T h e political issues in the conflict are serious . But we speak concerning vast starvation , and are convinced that large scale relief of this human suffering must not be subordinated to the tragic conflict s of battle . W e appreciate the leadership of the Organization of African Unity (OAU) , especially the effort s of its President Emperor Haile Selassie , to secure the agreement s where - by relief supplies may b e distributed . We support continued efforts by the OAU, confident that Africa n leadership is essential, and hopeful that it will b e successful in the immediate future . Under that leadership, many peoples an  nation s will be willing to help in the massive relief effort now required.

We note with appreciation the offer of President Johnson , expressed to Emperor Haile Selassie, to provide large scale relief supplies . We urge  the President , using every effective influence, to continue his efforts toward t he objective of immediate delivery of desperately needed relief supplies to the children an d adults who are starving.

"Appeal s for increased money for relief are already out to our churches ; we pledge our efforts to secure generous support of church people and agencies in this effort.

Further , the Church World Service Governing Committee on September 19, 1968 stated: "Noting the Resolution of the General Board of the National Council of Churches on relief of starvation in Nigeria/Biafra , and agonizing over the suffering of people there — recognizes the political and military complexities in the conflict;

Lauds the efforts already made by voluntary, govern mental and inter-governmental agencies to bring relief to suffering people on both sides of the conflict ;

Is keenly aware that more needs to be done through relief now and rehabilitation for years to come;

 Urges member churches and agencies, and individual church members , to support their effort s through established church channels ; and individuals as citizens to hold before elected and other government official s the urgency of the plight in Nigeria/Biafra;

And urges the U.S . Government to search diligently for, and pursue energetically, ways and means to help increase now the flow of relief• supplies to the very people in need, by whichever access routes are available and obtainable . M r . Chairman , the statistics of tragedy are on the record . Atrocious starvation faces an estimated four million people within Biafra and perhaps as many as one million people on the Federal side of the conflict in areas inaccessible to relief teams of the Red Cross , the Nigerian Christian Council or any other organization . Church World Service acting on behalf of its supporting denominations will continue to meet human need wherever it appears .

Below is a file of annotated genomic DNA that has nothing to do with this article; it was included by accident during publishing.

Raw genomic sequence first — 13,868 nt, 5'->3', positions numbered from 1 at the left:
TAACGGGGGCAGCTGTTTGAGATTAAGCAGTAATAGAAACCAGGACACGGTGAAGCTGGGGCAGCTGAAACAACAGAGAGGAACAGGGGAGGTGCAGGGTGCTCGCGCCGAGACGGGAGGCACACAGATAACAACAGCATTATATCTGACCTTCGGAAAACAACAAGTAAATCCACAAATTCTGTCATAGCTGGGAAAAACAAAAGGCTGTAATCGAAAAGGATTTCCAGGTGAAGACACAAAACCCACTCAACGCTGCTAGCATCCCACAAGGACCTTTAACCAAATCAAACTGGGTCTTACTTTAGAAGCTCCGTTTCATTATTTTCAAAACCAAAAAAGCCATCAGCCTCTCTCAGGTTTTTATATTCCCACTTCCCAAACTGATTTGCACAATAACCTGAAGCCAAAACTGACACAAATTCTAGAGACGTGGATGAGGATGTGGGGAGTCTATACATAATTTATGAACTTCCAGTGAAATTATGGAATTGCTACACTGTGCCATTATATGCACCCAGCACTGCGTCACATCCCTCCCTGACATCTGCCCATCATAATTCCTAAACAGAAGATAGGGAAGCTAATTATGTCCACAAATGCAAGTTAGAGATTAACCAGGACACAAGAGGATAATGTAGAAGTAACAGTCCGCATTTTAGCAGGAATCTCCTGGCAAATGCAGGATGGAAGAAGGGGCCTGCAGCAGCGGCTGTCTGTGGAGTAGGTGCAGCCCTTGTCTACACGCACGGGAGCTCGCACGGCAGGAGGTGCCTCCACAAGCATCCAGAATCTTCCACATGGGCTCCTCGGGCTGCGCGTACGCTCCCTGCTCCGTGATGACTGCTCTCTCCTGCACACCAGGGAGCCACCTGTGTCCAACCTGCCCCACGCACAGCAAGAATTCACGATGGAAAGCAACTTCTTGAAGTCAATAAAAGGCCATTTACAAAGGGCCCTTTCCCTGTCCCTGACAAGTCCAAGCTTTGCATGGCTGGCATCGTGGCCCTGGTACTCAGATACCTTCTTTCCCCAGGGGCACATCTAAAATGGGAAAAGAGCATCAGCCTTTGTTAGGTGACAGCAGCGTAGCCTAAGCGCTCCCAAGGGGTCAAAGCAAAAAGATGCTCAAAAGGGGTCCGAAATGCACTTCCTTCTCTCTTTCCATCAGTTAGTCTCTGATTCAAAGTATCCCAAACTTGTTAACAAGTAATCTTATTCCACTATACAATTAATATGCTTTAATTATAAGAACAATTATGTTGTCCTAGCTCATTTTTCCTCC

In the Nigeria-Biafra emergency Church World Service has met and continues to make every effort to reach victims of the civil war on both sides of the line . Church World Service has established a base of operation in Lagos on the federal side as well as Fernando Po and works through Catholic Relief Services as of the latter part of September , 1968 , in Sao Tome. Th e unprecedented starvation in the Eastern region o f Nigeria on both side s continues unabated . At least a million are starving , and a reported 6,00 0 die daily , mostly children and aged . Th e minimum requirement of 400 to 500 ton s of high protein food s to sustain the million s who are starving within the Biafra area has not yet been achieved; however, the number of flights leaving Sao Tome and Fernando Po are substantially escalating . Over the weekend of September 20 , 21 and 22, 70 plane loads of foods and medicines were delivered directly into the hands of Christian relief workers in Nigeria-Biafra. Our main concern is and will continue to be to meet human need . We have been working closely with the Interchurch Aid Committee within Biafra and with the Christian Council of Nigeria . A medical team of CWS is completing orientation in Enugu even as I sit here and is destined for urgent service in th  Calabar region . W e have provided a trained pharmacist to read and translate the various medical uses of medicines supplied to warehouses in Lagos Port which were not moving because of the individual trade names. CWS has provided additional staff to support the Christian Council of Nigeria , as well as forwarding blankets, foodstuffs, and medicines.

 T h e World Council of Churches has been working in the closest liaison with the International Committee of the Red Cross and the supplies and medical personnel which I have referred to are all serving in Nigeria within the context of the ICRC Program outlines. M a y I note also that the World Council of Churches response to need in Biafra has been within the context of the International Committee of the Red Cross to the extent possible. During the Fourth Assembly of the World Council of Churches, we met repeatedly with Christian colleagues from the Christian Council of Nigeria and the Interchurch Aid Committee of Biafra and with representatives of Caritas International is to coordinate our efforts in support of the ICRC, possibilities. In tense violent circumstance caution and objectivity are always challenged. Often one prefers inaction to any possibility of misunderstanding. Our ICRC colleagues have endeavored but the starvation to death of helpless children and elderly clearly demanded more forthright and sustained action. Only after it became apparent that additional air-faci1ities were essential for the movement of medicine and relief supplies to Biafra did the Scandinavian Churches organize NORDCHURCHAI D under the competent secretaryship of Pastor Viggo Mollerup of Denmark to establish an airbridge into Biafra. More than 225 flights have landed in Biafra and thus moved more than 2,000 tons of medicine, high protein food and stockfish since mid - August , 1968 . The coordinated relief distribution within Biafra in consultation with the ICRC continue, with Dr . Middelkoop, a Dutch missionary, actin g as relief coordinator for WCC and CWS.